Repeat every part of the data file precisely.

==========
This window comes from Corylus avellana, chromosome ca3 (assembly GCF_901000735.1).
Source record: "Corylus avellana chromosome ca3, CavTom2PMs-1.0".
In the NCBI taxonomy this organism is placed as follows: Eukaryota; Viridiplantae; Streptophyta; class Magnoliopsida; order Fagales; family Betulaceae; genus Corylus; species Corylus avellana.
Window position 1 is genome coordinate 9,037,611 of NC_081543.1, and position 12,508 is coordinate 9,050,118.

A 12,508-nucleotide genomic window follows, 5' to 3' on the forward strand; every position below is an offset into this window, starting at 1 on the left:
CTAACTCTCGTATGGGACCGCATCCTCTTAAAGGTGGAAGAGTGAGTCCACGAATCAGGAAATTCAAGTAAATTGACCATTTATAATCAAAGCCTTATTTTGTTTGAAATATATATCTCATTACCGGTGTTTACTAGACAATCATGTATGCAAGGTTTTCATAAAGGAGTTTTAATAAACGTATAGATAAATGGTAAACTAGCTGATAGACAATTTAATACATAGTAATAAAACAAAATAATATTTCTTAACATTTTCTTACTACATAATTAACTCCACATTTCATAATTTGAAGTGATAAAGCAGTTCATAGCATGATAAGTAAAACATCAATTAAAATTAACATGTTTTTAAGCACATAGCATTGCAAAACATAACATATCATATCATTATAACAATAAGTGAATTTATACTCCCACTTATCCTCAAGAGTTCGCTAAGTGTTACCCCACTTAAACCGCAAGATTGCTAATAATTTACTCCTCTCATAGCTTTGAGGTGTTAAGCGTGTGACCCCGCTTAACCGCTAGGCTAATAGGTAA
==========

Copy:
This window comes from Corylus avellana, chromosome ca3 (assembly GCF_901000735.1).
Source record: "Corylus avellana chromosome ca3, CavTom2PMs-1.0".
In the NCBI taxonomy this organism is placed as follows: Eukaryota; Viridiplantae; Streptophyta; class Magnoliopsida; order Fagales; family Betulaceae; genus Corylus; species Corylus avellana.
Window position 1 is genome coordinate 9,037,611 of NC_081543.1, and position 12,508 is coordinate 9,050,118.

A 12,508-nucleotide genomic window follows, 5' to 3' on the forward strand; every position below is an offset into this window, starting at 1 on the left:
CTAACTCTCGTATGGGACCGCATCCTCTTAAAGGTGGAAGAGTGAGTCCACGAATCAGGAAATTCAAGTAAATTGACCATTTATAATCAAAGCCTTATTTTGTTTGAAATATATATCTCATTACCGGTGTTTACTAGACAATCATGTATGCAAGGTTTTCATAAAGGAGTTTTAATAAACGTATAGATAAATGGTAAACTAGCTGATAGACAATTTAATACATAGTAATAAAACAAAATAATATTTCTTAACATTTTCTTACTACATAATTAACTCCACATTTCATAATTTGAAGTGATAAAGCAGTTCATAGCATGATAAGTAAAACATCAATTAAAATTAACATGTTTTTAAGCACATAGCATTGCAAAACATAACATATCATATCATTATAACAATAAGTGAATTTATACTCCCACTTATCCTCAAGAGTTCGCTAAGTGTTACCCCACTTAAACCGCAAGATTGCTAATAATTTACTCCTCTCATAGCTTTGAGGTGTTAAGCGTGTGACCCCGCTTAACCGCTAGGCTAATAGGTAA